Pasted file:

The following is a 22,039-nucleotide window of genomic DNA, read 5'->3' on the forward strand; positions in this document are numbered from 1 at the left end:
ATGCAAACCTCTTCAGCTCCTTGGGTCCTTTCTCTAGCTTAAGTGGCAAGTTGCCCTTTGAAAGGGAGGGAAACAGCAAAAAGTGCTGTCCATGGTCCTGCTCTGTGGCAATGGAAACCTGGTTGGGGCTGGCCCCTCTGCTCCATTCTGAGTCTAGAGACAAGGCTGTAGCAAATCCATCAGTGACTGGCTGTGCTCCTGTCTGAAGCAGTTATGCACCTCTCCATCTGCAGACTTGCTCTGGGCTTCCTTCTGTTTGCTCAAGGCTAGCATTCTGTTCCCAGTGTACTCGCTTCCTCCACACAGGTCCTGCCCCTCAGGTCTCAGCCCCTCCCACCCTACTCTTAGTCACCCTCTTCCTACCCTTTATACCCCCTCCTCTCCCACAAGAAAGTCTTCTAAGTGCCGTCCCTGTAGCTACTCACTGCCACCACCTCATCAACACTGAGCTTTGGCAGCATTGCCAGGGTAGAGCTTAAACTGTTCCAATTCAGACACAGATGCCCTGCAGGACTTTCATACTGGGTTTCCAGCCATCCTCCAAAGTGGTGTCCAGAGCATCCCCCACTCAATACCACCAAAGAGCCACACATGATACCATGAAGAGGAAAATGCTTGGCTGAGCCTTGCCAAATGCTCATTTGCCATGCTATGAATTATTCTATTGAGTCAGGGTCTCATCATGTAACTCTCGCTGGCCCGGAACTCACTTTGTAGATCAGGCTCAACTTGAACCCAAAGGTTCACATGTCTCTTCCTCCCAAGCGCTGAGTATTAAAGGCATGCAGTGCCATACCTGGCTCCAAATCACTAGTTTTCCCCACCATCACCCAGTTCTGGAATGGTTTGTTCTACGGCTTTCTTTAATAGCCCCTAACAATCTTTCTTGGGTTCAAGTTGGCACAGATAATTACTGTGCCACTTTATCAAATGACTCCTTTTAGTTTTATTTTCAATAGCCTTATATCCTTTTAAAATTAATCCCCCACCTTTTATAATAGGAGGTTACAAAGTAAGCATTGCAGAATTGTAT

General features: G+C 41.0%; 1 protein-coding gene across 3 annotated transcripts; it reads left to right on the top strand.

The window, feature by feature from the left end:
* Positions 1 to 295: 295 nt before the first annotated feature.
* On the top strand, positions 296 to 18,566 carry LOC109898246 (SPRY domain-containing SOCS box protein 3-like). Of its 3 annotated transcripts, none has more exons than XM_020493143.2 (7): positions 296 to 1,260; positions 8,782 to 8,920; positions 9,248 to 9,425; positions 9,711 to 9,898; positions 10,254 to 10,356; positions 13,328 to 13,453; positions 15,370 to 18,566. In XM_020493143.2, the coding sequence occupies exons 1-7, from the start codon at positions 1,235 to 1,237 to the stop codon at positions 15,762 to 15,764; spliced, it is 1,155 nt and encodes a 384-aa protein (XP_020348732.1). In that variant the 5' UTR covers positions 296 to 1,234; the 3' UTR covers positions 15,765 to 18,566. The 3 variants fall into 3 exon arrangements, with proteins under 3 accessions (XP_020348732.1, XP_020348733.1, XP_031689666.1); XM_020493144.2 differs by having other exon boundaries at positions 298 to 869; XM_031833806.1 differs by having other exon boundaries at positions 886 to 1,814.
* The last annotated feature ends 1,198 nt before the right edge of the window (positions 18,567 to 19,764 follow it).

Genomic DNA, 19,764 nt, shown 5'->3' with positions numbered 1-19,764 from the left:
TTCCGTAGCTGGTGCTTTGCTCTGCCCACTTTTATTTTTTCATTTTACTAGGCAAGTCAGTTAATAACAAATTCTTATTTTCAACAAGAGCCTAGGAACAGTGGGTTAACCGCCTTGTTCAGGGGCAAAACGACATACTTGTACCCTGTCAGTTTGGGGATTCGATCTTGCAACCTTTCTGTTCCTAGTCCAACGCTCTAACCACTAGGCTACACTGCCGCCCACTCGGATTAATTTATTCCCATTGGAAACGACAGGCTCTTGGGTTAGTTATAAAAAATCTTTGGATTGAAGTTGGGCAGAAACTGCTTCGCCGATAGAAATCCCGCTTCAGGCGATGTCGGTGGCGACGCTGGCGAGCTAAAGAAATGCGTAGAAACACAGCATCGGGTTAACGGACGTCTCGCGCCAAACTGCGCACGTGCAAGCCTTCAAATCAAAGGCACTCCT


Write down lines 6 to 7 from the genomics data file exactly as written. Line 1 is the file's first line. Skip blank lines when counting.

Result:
* On the top strand, positions 296 to 18,566 carry LOC109898246 (SPRY domain-containing SOCS box protein 3-like). Of its 3 annotated transcripts, none has more exons than XM_020493143.2 (7): positions 296 to 1,260; positions 8,782 to 8,920; positions 9,248 to 9,425; positions 9,711 to 9,898; positions 10,254 to 10,356; positions 13,328 to 13,453; positions 15,370 to 18,566. In XM_020493143.2, the coding sequence occupies exons 1-7, from the start codon at positions 1,235 to 1,237 to the stop codon at positions 15,762 to 15,764; spliced, it is 1,155 nt and encodes a 384-aa protein (XP_020348732.1). In that variant the 5' UTR covers positions 296 to 1,234; the 3' UTR covers positions 15,765 to 18,566. The 3 variants fall into 3 exon arrangements, with proteins under 3 accessions (XP_020348732.1, XP_020348733.1, XP_031689666.1); XM_020493144.2 differs by having other exon boundaries at positions 298 to 869; XM_031833806.1 differs by having other exon boundaries at positions 886 to 1,814.
* The last annotated feature ends 1,198 nt before the right edge of the window (positions 18,567 to 19,764 follow it).